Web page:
By: Janice Dantes
When clients are coming to my office to discuss their divorce, they have already made a series of mistakes which not only makes their case more contentious, but also significantly increases my bill. Here are my top 5 mistakes clients make before they come to see me:
5. Too Much Tsismis. I understand the need for people going through a divorce to confide in a trusted friend or advisor. However, know when to shut up. I often have clients telling ALL OF THEIR FRIENDS AND FAMILY MEMBERS their marital problems and their plans for divorce. The problem with this is that Filipinos like to tsismis and eventually the other spouse finds out about your plans. As a result, he/she starts making plans as well which may including spending money, hiding money, or disappearing. On the other side, some couples experiencing marital issues end up reconciling. Family gatherings and friends’ parties become incredibly awkward when everyone knows your dirty laundry.
4. Treasure Hunt. Do not file for divorce without knowing where the money is. In most lawsuits, discovery is the most expensive part of the process. If you file for divorce and want your fair share of the marital estate, make sure you have a good idea of what is in the marital estate. Know where your checking and savings accounts are, know if you and/or your ex has a pension/401K/other retirement accounts, and know what all your debts are. Not only does this make my job easier, it also makes it difficult for the other party to hide money or stop paying bills. It is incredibly expensive and time consuming to issue subpoenas.
3. Show Me the Money. In addition to knowing where your money is in the marital estate, make sure you have access to these funds. I see clients where all accounts are held under one spouse’s name. Make sure that before you decide to move forward with a divorce that you protect yourself and have money to cover yourself. Most attorneys require an initial retainer to represent you. While it is possible to request contribution from your spouse toward your living expenses and attorney’s fees, it is not guaranteed especially if you are not able to prove that he/she has the funds to support you or are able to secure a skilled attorney to draft the motion.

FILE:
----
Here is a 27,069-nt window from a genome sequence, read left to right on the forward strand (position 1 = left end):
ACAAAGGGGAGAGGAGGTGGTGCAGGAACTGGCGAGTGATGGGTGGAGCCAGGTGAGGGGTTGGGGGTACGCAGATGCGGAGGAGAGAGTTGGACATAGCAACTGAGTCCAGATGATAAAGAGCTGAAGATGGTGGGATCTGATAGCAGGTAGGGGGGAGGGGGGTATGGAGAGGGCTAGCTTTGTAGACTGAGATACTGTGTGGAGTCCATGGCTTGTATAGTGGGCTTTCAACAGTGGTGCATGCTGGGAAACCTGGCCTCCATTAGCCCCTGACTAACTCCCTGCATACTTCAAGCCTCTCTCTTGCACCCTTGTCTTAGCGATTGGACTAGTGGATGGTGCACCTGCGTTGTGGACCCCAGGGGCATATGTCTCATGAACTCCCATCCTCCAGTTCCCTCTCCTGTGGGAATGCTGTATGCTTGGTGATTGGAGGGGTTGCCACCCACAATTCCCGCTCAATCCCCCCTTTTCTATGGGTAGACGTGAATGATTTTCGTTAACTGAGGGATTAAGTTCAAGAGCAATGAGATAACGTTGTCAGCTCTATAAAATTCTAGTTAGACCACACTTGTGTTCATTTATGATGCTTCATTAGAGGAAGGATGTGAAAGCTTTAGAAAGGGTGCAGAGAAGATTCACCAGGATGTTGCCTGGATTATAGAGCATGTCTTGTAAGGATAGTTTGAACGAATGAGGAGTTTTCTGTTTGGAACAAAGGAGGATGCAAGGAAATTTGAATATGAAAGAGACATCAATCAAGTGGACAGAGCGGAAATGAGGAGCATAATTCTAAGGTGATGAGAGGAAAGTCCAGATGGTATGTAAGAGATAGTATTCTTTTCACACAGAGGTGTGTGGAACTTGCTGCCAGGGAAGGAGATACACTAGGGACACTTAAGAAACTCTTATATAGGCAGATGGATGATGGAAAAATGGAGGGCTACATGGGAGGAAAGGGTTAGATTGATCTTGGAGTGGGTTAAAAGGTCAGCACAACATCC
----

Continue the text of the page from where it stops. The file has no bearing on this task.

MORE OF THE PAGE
2. “A” for Effort. Help me, help you! There is only so much I can do to make a sinner look like a saint in the eyes of the judge. If you have children together, make sure that you are taking responsibility them and doing your share to support them. For example, make sure they are going to school and getting good grades. Also, make sure you are allowing the other parent to see them and not withholding access because they are not paying child support or you disagree with their parenting style. Don’t trash the marital home by smearing dog poop everywhere, don’t get pregnant or get someone else pregnant until your divorce is final, and don’t go to jail. The better story I can tell the judge, the better I can advocate for your position.
1. “My divorce will be easy because we agree on everything.” In my practice, I have only handled 2 truly uncontested divorces. Please don’t assume that you and your ex will have a clean break. Also, don’t assume you and your ex will set emotions aside and make rational decisions. You might be thinking, but my ex and I are both working and we have no kids. Well, one time I went to trial for two people who filed bankruptcy and we were only dividing debt. My advice is to prepare for the worst. You’re getting divorced for a reason, aren’t you?
Thank you for reading. Until we meet again, love one another.